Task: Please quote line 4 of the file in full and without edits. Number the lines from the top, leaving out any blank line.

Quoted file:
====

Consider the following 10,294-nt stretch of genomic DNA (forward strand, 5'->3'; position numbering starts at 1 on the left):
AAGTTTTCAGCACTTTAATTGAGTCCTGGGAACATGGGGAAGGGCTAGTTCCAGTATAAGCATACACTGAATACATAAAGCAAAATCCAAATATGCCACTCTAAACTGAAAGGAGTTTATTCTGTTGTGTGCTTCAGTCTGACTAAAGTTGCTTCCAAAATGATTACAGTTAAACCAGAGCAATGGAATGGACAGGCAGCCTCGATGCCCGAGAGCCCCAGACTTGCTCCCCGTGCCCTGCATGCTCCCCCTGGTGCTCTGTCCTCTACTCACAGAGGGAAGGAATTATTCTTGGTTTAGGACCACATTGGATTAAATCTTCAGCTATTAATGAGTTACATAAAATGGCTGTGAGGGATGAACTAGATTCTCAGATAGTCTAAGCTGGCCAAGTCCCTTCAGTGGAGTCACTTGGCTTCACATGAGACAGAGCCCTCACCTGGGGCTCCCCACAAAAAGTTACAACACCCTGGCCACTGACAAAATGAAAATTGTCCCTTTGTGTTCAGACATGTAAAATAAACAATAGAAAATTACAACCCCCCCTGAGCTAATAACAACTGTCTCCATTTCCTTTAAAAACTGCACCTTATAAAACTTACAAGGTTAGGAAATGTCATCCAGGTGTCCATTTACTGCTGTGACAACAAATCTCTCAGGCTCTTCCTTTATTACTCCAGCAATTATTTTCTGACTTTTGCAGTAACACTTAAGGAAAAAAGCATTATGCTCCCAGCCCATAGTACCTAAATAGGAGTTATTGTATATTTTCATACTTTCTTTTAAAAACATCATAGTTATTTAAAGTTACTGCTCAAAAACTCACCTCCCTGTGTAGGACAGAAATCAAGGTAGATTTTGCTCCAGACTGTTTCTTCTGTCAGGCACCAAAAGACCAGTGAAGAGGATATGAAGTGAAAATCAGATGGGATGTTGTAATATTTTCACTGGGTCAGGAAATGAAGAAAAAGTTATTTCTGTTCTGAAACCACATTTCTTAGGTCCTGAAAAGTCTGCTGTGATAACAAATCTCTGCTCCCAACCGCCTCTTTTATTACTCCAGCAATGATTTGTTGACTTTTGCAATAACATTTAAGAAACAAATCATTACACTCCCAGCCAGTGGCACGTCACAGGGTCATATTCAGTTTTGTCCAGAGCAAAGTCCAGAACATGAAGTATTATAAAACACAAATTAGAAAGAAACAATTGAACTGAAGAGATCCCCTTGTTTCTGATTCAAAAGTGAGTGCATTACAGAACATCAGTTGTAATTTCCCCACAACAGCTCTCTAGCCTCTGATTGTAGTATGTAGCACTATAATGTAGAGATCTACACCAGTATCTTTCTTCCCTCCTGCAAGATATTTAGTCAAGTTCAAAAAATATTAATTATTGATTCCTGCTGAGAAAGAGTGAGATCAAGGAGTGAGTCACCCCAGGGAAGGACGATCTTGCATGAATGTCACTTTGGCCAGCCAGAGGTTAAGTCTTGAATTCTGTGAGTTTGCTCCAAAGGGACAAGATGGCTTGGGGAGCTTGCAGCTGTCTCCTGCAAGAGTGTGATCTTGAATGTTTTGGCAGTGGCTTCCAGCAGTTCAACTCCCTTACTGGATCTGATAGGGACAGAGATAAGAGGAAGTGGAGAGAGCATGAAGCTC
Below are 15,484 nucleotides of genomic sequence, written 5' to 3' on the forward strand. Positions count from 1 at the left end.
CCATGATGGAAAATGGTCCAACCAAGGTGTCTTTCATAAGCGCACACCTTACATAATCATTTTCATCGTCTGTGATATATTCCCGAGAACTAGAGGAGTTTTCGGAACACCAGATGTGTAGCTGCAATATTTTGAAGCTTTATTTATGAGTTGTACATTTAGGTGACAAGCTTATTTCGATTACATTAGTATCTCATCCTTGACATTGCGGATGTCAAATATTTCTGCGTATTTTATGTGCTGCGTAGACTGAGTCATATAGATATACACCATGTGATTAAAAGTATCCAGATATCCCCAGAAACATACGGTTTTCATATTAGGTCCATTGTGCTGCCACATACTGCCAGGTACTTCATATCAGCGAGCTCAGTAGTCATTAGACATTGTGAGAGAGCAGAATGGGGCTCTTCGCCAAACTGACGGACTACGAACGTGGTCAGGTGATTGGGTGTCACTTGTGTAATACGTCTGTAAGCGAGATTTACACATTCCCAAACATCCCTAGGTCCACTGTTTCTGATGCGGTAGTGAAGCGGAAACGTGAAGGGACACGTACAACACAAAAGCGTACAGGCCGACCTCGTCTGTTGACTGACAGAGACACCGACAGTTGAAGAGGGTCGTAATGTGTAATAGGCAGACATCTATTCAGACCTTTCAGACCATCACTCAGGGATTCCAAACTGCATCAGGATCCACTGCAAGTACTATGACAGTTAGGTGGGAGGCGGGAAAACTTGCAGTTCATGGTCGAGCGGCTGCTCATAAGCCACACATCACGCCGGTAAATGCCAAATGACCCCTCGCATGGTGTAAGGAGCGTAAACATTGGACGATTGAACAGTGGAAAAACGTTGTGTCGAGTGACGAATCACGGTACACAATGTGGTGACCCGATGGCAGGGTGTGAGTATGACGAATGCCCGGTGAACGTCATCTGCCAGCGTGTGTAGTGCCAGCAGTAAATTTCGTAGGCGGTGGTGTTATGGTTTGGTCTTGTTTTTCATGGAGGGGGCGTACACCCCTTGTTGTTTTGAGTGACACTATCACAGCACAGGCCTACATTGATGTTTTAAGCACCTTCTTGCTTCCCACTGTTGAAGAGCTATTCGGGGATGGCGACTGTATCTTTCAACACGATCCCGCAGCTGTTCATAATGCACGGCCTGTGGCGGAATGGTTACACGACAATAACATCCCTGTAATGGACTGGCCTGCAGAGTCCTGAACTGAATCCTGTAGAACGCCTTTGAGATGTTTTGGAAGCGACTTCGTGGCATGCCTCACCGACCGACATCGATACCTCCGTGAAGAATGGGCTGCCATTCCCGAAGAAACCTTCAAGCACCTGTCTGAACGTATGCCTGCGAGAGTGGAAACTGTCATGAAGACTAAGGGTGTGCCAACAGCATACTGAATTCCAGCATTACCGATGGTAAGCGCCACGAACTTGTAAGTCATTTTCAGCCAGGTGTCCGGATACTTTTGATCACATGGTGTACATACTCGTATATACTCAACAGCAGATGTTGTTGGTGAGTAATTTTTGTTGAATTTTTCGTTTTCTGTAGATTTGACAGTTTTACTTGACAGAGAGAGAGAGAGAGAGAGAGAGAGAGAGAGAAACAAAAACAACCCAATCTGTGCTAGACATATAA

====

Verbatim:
CCATGATGGAAAATGGTCCAACCAAGGTGTCTTTCATAAGCGCACACCTTACATAATCATTTTCATCGTCTGTGATATATTCCCGAGAACTAGAGGAGTTTTCGGAACACCAGATGTGTAGCTGCAATATTTTGAAGCTTTATTTATGAGTTGTACATTTAGGTGACAAGCTTATTTCGATTACATTAGTATCTCATCCTTGACATTGCGGATGTCAAATATTTCTGCGTATTTTATGTGCTGCGTAGACTGAGTCATATAGATATACACCATGTGATTAAAAGTATCCAGATATCCCCAGAAACATACGGTTTTCATATTAGGTCCATTGTGCTGCCACATACTGCCAGGTACTTCATATCAGCGAGCTCAGTAGTCATTAGACATTGTGAGAGAGCAGAATGGGGCTCTTCGCCAAACTGACGGACTACGAACGTGGTCAGGTGATTGGGTGTCACTTGTGTAATACGTCTGTAAGCGAGATTTACACATTCCCAAACATCCCTAGGTCCACTGTTTCTGATGCGGTAGTGAAGCGGAAACGTGAAGGGACACGTACAACACAAAAGCGTACAGGCCGACCTCGTCTGTTGACTGACAGAGACACCGACAGTTGAAGAGGGTCGTAATGTGTAATAGGCAGACATCTATTCAGACCTTTCAGACCATCACTCAGGGATTCCAAACTGCATCAGGATCCACTGCAAGTACTATGACAGTTAGGTGGGAGGCGGGAAAACTTGCAGTTCATGGTCGAGCGGCTGCTCATAAGCCACACATCACGCCGGTAAATGCCAAATGACCCCTCGCATGGTGTAAGGAGCGTAAACATTGGACGATTGAACAGTGGAAAAACGTTGTGTCGAGTGACGAATCACGGTACACAATGTGGTGACCCGATGGCAGGGTGTGAGTATGACGAATGCCCGGTGAACGTCATCTGCCAGCGTGTGTAGTGCCAGCAGTAAATTTCGTAGGCGGTGGTGTTATGGTTTGGTCTTGTTTTTCATGGAGGGGGCGTACACCCCTTGTTGTTTTGAGTGACACTATCACAGCACAGGCCTACATTGATGTTTTAAGCACCTTCTTGCTTCCCACTGTTGAAGAGCTATTCGGGGATGGCGACTGTATCTTTCAACACGATCCCGCAGCTGTTCATAATGCACGGCCTGTGGCGGAATGGTTACACGACAATAACATCCCTGTAATGGACTGGCCTGCAGAGTCCTGAACTGAATCCTGTAGAACGCCTTTGAGATGTTTTGGAAGCGACTTCGTGGCATGCCTCACCGACCGACATCGATACCTCCGTGAAGAATGGGCTGCCATTCCCGAAGAAACCTTCAAGCACCTGTCTGAACGTATGCCTGCGAGAGTGGAAACTGTCATGAAGACTAAGGGTGTGCCAACAGCATACTGAATTCCAGCATTACCGATGGTAAGCGCCACGAACTTGTAAGTCATTTTCAGCCAGGTGTCCGGATACTTTTGATCACATGGTGTACATACTCGTATATACTCAACAGCAGATGTTGTTGGTGAGTAATTTTTGTTGAATTTTTCGTTTTCTGTAGATTTGACAGTTTTACTTGACAGAGAGAGAGAGAGAGAGAGAGAGAGAGAGAGAAACAAAAACAACCCAATCTGTGCTAGACATATAA